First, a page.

A Japanese version of the axolotl – an amusing amphibian with a round head and small eyes native to Mexico – has been discovered in Japan for the first time in 89 years.
The discovery was made after painstaking research by Hokkaido University. The little critters went on public display on December 14, 2021.
The amphibian has gills that resemble a mane, enabling it to breathe underwater. Yet, it is unable to live on land in its neotenic state. It is thought that a similar animal existed in Japan until the early Showa era, but then went off the radar due to environmental changes, taking on a phantom-like existence.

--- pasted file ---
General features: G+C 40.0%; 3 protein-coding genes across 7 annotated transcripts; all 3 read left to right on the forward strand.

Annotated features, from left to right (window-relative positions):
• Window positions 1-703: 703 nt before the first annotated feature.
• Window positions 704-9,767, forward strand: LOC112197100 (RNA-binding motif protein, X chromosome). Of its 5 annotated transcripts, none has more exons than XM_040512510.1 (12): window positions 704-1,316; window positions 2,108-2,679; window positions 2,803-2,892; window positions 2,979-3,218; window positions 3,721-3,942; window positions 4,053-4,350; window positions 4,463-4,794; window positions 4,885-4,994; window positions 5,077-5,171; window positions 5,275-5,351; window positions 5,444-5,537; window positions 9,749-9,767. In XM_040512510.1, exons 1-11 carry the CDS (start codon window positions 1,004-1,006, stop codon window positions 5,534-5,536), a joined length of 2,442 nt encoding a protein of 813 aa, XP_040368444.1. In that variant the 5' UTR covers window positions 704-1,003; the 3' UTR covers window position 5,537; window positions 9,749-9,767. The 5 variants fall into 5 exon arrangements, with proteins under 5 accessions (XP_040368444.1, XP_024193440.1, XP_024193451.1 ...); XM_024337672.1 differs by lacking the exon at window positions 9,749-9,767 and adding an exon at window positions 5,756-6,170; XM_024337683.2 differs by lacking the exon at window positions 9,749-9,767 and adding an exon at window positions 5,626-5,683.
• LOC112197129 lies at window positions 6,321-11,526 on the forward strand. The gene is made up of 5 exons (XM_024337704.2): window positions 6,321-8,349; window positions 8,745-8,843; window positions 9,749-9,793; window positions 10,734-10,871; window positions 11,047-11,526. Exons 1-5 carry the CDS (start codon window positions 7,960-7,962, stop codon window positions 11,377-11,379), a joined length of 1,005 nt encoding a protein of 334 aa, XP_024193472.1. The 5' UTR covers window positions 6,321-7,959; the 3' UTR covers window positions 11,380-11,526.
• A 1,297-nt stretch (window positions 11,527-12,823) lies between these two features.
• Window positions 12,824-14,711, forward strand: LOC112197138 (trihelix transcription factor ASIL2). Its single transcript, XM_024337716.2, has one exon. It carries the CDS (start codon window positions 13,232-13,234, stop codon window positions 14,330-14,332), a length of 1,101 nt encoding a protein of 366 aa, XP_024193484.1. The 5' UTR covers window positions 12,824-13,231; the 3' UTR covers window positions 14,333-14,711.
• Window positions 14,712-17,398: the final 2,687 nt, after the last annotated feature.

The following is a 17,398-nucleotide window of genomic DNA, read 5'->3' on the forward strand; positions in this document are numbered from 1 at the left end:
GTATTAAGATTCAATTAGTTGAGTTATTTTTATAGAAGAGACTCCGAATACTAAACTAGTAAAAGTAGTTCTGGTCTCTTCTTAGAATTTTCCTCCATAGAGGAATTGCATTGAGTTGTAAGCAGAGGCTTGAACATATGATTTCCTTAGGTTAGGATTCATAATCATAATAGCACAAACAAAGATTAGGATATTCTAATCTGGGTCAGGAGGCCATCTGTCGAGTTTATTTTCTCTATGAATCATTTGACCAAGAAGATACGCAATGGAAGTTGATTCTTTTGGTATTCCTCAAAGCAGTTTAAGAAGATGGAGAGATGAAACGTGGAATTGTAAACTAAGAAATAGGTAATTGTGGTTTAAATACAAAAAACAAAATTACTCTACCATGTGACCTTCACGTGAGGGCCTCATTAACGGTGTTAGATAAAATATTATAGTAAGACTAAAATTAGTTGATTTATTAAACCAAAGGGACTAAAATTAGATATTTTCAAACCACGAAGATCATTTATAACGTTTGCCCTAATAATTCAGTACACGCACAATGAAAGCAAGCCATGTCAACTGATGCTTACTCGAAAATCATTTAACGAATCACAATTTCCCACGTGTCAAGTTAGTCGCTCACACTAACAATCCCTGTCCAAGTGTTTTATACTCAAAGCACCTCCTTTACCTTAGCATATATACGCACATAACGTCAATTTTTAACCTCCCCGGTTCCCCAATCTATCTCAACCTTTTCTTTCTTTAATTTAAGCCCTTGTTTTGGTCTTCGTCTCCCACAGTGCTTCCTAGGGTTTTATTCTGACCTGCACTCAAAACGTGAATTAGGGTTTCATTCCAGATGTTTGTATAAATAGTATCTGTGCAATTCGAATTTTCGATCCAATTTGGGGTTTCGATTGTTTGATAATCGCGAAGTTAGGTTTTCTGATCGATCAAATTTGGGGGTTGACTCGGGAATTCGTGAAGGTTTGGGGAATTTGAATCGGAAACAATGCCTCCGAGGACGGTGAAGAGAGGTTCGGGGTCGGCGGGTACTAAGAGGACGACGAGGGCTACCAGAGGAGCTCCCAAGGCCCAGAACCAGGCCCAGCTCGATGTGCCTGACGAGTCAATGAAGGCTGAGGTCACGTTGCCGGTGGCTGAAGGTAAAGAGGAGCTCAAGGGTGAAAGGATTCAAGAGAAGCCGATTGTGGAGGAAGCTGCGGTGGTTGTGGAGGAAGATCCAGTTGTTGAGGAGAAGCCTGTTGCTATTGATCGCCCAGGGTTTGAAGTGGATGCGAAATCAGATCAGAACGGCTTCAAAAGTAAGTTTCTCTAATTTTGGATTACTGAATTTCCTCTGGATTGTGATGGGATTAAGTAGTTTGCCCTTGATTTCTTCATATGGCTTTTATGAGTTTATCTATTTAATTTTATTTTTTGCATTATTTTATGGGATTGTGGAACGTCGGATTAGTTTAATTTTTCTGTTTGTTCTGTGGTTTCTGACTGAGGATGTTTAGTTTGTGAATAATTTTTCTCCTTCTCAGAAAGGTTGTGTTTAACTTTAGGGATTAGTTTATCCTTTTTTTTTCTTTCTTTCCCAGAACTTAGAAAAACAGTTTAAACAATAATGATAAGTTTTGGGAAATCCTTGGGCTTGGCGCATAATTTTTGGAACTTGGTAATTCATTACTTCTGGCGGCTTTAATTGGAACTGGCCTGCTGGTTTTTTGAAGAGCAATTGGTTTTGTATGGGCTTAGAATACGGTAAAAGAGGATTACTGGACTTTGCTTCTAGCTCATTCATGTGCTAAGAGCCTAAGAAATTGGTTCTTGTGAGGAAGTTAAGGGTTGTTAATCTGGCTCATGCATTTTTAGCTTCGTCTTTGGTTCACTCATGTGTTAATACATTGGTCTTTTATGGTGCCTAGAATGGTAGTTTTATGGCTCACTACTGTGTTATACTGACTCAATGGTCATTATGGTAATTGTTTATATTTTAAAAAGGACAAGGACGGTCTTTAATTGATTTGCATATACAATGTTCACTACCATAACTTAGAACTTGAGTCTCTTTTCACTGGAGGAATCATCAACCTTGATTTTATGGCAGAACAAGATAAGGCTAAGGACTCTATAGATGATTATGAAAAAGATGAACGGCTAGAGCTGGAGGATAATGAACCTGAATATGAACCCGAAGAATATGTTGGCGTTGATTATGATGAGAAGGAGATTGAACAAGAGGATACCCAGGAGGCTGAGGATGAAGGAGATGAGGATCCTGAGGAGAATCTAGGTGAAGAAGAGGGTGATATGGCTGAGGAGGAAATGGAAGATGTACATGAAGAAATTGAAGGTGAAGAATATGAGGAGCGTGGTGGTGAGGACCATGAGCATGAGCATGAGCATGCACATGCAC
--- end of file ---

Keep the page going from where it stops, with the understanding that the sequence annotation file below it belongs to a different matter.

Unprecedented Showa Era Boom
The type of axolotl that many people are familiar with is the neotenic Mexican salamander.
In the same way that tadpoles develop into frogs, axolotls lose their gills and become slimmer if they grow normally, and they are ultimately able to live on land.
However, the axolotl that inhabits certain lakes in Mexico is neotenic, meaning it has evolved in a way that the characteristics of the juvenile are retained in the mature adults. About 100 years ago, they were used in medical research, which is believed to have affected their evolution, and ultimately led to the situation there today.
In Japan, the axolotl is referred to as a “wooper looper,” but this is not its official species name.
Yet, as soon as the term “wooper looper” appeared in a 1985 TV commercial for Nissin’s UFO yakisoba, it immediately became popular in Japan. Songs and merchandise in the Showa era (1926-1989) based on the character started to emerge, and the term fully entered the nation’s consciousness.